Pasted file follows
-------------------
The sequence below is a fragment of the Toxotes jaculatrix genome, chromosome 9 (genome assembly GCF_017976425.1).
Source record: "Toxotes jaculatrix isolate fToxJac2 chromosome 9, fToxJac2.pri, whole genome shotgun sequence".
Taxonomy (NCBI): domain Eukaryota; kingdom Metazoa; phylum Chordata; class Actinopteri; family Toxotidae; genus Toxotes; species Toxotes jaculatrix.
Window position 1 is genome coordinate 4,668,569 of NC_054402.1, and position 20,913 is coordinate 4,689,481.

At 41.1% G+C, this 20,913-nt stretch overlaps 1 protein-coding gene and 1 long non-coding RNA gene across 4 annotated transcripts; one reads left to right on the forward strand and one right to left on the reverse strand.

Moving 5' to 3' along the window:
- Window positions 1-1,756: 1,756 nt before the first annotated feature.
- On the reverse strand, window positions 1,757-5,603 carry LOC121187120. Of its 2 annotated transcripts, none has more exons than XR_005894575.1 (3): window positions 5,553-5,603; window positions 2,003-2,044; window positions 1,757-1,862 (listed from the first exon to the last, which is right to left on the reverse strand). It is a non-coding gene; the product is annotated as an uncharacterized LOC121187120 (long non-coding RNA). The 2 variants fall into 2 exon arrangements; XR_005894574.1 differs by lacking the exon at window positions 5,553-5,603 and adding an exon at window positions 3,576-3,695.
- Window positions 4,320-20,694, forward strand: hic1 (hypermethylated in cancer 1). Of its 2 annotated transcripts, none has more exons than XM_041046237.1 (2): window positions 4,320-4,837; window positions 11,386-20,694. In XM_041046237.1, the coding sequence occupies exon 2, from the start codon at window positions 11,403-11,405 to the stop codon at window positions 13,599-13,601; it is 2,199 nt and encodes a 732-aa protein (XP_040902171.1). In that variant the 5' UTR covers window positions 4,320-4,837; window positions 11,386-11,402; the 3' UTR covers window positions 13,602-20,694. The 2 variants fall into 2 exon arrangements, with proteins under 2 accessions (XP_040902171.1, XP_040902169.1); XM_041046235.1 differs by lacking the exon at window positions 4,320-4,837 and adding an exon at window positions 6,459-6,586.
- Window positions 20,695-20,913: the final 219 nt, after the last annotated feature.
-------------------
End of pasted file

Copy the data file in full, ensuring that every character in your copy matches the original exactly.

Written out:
The sequence below is a fragment of the Toxotes jaculatrix genome, chromosome 9 (genome assembly GCF_017976425.1).
Source record: "Toxotes jaculatrix isolate fToxJac2 chromosome 9, fToxJac2.pri, whole genome shotgun sequence".
Taxonomy (NCBI): domain Eukaryota; kingdom Metazoa; phylum Chordata; class Actinopteri; family Toxotidae; genus Toxotes; species Toxotes jaculatrix.
Window position 1 is genome coordinate 4,668,569 of NC_054402.1, and position 20,913 is coordinate 4,689,481.

At 41.1% G+C, this 20,913-nt stretch overlaps 1 protein-coding gene and 1 long non-coding RNA gene across 4 annotated transcripts; one reads left to right on the forward strand and one right to left on the reverse strand.

Moving 5' to 3' along the window:
- Window positions 1-1,756: 1,756 nt before the first annotated feature.
- On the reverse strand, window positions 1,757-5,603 carry LOC121187120. Of its 2 annotated transcripts, none has more exons than XR_005894575.1 (3): window positions 5,553-5,603; window positions 2,003-2,044; window positions 1,757-1,862 (listed from the first exon to the last, which is right to left on the reverse strand). It is a non-coding gene; the product is annotated as an uncharacterized LOC121187120 (long non-coding RNA). The 2 variants fall into 2 exon arrangements; XR_005894574.1 differs by lacking the exon at window positions 5,553-5,603 and adding an exon at window positions 3,576-3,695.
- Window positions 4,320-20,694, forward strand: hic1 (hypermethylated in cancer 1). Of its 2 annotated transcripts, none has more exons than XM_041046237.1 (2): window positions 4,320-4,837; window positions 11,386-20,694. In XM_041046237.1, the coding sequence occupies exon 2, from the start codon at window positions 11,403-11,405 to the stop codon at window positions 13,599-13,601; it is 2,199 nt and encodes a 732-aa protein (XP_040902171.1). In that variant the 5' UTR covers window positions 4,320-4,837; window positions 11,386-11,402; the 3' UTR covers window positions 13,602-20,694. The 2 variants fall into 2 exon arrangements, with proteins under 2 accessions (XP_040902171.1, XP_040902169.1); XM_041046235.1 differs by lacking the exon at window positions 4,320-4,837 and adding an exon at window positions 6,459-6,586.
- Window positions 20,695-20,913: the final 219 nt, after the last annotated feature.